Christmas feasts in India range from chicken, duck, pork roasts to appam and ishtew and cured meats. Photo by: Kolpakova Svetlana/Shutterstock
Photo Christmas feasts are a dream—tables heaving with platters of meats, breads, dessert and overflowing glasses of wine. The ever-present cake. Rich stews and pies. A Christmas tree with a mountain of gifts, and the warmth of family, of communities coming together to make sweets. Traditions that change across the country, but at their heart lies food, and in a country as diverse as India, the food too is rich and wide-ranging. The pandemic may dull the gatherings, but the food (and wine) are always there.
North East India
Christmas feasts in the North East are meaty extravaganzas. Naga spreads include smoked pork with axone, pork cooked with fermented bamboo shoots, pork innards with pig’s blood, pig trotters and pig’s head, served with sticky rice. In Meghalaya, the Khasi preparations of doh jem and doh nei iong, pork and chicken cooked with black sesame are served, while in Manipur fish preparations like nga atoiba thongba, a fish and potato stew and eromba, fermented, smoked fish and vegetables mashed together are spotted in festive spreads. The break from meat is in Mizoram, where kaukswe, a chicken curry served with rice noodles inspired from Myanmar is served.
A glimpse of a Goan Christmas feast is enough to make one pack their bags and make it there to celebrate the festival. A platter full of traditional sweets called consoada (Portuguese) and over time known as kuswar is filled with twelve-layered bebinca, deep-fried kulkuls, crescent moon-shaped neuris, coconut cookies or bolinhas, crispy kormolas, chana dal and coconut fudge called doce de grao, black jaggery and coconut based dodol, and each household has its own tweak. Most of these sweets are made with coconut, jaggery, rice and semolina, and it used to be common to send kuswar to friends and family, and bereavement homes. Also present is the Portuguese bolo sans rival cake or quite literally, a cake without a rival. Instead of almonds, the luscious cake is made with cashews and buttercream in Goa. Watch out for tangy and spicy sorpotel, vindaloo, xacuti and smoked cod and meats at the sumptuous feast.
Towards Maharashtra, East Indian community traditions call for duck moilee made with bottle masala—an East Indian kitchen staple—along with roast beef or pork, heady mutton curry with airy fugias, and thali sweets, a flat, white cake made with semolina and coconut. And if you’re looking for Christmas pudding, marzipan, rose cookies, guava cheese, mince pies, meat loaves, stews, casseroles and roasts, look no further than an Anglo-Indian Christmas meal.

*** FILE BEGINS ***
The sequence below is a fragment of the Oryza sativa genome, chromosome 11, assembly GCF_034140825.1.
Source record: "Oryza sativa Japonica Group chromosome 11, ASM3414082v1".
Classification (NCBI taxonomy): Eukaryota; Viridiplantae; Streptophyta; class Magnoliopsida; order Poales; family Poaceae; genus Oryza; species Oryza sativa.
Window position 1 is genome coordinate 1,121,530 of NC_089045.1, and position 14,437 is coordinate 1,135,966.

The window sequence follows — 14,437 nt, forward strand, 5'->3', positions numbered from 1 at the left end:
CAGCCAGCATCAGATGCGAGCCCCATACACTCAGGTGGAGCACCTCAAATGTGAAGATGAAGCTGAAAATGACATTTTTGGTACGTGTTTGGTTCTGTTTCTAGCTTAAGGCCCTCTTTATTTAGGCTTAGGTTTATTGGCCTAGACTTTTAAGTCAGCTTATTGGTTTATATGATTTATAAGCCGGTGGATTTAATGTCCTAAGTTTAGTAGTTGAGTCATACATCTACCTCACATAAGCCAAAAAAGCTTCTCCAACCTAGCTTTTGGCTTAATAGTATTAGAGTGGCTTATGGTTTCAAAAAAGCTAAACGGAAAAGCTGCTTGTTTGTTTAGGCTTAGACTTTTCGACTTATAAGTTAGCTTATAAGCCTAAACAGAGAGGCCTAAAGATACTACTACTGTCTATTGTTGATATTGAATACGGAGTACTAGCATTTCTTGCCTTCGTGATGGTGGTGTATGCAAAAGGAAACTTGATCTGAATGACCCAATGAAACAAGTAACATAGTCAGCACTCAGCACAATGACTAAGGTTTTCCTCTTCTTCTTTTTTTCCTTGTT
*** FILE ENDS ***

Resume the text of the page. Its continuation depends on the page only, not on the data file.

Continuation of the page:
In Kerala, Christmas day is characterised by a breakfast of fluffy and crispy appams and ishtew, followed by platters of roast duck, beef ularthiyathu, stuffed chicken, beef cutlets, thorans made with various vegetables, and a lot of seafood for lunch. The table of course is incomplete with goodies like achappams or rose cookies, diamond cuts, addictive coconut-jaggery balls of avalose undas, neyyappams and the jackfruit dumplings or kumbalappam.
In Mangalore, the tradition of kuswar is similar to Goa, with many of the meat dishes too similar to those in the sunshine state. The pork or duck indad, derived from the vindaloo is a must-have. Rose cookies and kulkuls are known by different names in different states, but find a place at all tables.
This is the one Christmas dish that transcends borders. Rich, fruity, boozy—the plum cake is synonymous with Christmas. In Kolkata, Jewish bakery Nahoum and Sons follows a century-old legacy of making fruit cake at Christmas. In Goa and Kerala, all bakeries worth their salt carry their versions of decadent cake, and in homes, recipes for Christmas cake are passed down by grandmothers. Preparations can start month in advance of soaking fruits and nuts in spiced rum, and the cake is baked only days before Christmas. Sounds mouth-watering, yes?
Merry Christmas, and happy feasting!